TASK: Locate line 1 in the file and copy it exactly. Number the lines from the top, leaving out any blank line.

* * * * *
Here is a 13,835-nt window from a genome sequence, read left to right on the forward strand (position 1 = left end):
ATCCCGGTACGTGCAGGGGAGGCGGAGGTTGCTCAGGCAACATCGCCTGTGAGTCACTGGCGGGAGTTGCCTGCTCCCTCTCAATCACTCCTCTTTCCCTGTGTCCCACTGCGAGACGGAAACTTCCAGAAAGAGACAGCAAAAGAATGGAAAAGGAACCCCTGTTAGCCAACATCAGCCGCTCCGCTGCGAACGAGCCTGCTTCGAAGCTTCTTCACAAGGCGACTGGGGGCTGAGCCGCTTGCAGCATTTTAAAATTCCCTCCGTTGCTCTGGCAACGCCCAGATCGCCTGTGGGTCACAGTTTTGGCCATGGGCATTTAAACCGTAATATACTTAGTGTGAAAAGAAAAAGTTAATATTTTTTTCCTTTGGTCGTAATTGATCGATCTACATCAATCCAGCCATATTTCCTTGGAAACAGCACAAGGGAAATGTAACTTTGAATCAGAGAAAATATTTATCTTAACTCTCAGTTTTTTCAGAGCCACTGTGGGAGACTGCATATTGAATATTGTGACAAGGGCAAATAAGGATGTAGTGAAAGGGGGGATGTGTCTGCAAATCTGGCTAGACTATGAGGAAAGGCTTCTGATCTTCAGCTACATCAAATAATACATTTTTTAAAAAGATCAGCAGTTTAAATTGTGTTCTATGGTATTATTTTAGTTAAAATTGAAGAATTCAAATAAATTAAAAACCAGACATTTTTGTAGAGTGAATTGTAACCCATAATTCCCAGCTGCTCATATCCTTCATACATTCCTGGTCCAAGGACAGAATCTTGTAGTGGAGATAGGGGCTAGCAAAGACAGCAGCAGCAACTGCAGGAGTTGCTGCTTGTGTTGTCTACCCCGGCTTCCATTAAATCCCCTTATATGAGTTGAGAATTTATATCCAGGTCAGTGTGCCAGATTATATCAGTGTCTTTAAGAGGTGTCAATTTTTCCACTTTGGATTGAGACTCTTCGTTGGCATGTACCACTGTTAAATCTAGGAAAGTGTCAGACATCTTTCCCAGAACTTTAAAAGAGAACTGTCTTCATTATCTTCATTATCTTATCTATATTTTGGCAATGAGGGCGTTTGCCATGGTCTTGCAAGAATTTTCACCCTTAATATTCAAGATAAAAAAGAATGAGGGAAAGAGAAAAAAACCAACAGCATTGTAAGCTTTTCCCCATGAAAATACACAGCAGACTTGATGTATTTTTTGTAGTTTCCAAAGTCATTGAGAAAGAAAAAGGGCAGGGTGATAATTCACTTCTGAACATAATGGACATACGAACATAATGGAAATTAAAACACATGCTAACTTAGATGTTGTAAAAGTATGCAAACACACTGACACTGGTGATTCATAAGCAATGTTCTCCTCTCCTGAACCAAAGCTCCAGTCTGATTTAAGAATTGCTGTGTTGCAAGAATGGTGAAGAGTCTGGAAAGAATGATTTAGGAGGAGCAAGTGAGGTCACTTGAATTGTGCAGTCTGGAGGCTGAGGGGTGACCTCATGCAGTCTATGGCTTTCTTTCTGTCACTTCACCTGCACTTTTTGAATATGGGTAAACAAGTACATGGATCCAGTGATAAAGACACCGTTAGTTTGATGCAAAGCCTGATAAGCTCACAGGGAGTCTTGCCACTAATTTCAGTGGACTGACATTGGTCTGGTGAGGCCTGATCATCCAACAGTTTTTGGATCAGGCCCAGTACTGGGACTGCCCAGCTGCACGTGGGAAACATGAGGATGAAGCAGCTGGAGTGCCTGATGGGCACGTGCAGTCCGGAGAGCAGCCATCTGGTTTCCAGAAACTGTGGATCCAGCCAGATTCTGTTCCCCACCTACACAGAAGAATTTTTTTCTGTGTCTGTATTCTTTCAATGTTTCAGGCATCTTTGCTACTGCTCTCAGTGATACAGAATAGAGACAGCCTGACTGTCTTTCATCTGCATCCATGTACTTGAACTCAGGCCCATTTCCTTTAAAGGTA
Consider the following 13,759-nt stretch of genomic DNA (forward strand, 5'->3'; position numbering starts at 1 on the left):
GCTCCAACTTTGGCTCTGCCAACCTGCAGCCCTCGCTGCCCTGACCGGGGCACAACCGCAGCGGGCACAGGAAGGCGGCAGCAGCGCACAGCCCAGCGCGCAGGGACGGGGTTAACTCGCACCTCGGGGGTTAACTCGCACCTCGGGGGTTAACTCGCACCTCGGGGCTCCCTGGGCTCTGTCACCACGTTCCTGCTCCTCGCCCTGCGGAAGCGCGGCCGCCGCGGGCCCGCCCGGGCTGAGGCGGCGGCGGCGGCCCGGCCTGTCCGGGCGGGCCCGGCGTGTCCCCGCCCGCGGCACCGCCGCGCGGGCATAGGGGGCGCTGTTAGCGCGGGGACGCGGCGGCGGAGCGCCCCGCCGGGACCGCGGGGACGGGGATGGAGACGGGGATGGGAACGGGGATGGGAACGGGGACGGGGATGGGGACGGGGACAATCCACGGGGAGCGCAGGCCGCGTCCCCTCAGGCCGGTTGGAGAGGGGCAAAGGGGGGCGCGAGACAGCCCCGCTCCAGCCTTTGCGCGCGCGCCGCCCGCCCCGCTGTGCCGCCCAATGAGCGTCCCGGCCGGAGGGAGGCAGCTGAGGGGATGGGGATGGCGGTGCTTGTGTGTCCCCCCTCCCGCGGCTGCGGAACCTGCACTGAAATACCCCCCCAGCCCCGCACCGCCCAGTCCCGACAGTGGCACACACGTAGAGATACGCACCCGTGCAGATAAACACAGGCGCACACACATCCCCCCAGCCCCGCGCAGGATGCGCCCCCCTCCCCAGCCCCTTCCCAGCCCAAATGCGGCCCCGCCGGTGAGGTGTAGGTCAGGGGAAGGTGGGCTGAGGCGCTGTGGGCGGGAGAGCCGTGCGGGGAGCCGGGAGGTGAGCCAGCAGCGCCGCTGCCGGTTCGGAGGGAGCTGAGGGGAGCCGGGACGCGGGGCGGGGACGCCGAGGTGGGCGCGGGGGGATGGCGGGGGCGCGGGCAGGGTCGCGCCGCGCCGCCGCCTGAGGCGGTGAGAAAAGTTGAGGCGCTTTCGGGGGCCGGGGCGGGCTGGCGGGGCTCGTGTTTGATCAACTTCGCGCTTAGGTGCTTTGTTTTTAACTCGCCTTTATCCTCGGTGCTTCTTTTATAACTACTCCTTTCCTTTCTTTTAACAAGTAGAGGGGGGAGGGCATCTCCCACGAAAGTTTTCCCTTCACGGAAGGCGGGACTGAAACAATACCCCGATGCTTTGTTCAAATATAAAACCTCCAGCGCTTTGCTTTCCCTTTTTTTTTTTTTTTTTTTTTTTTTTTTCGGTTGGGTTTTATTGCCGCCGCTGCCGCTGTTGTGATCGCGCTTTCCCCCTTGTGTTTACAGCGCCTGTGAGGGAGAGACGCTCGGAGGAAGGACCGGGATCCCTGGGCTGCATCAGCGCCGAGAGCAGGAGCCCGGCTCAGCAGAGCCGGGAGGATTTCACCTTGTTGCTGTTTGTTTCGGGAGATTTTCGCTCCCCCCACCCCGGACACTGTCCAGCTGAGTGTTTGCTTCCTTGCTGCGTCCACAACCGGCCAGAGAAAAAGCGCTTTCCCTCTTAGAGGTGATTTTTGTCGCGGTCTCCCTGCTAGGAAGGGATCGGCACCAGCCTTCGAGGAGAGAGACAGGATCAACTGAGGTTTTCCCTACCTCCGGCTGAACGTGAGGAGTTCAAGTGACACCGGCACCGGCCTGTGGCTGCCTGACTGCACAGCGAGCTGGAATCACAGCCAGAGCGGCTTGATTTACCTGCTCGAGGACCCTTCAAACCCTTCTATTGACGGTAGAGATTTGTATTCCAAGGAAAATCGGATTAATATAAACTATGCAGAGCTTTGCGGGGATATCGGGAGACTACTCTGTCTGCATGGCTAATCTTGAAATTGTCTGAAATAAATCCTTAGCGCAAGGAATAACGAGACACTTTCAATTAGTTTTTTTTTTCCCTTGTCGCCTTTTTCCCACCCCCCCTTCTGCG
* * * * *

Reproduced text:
Here is a 13,835-nt window from a genome sequence, read left to right on the forward strand (position 1 = left end):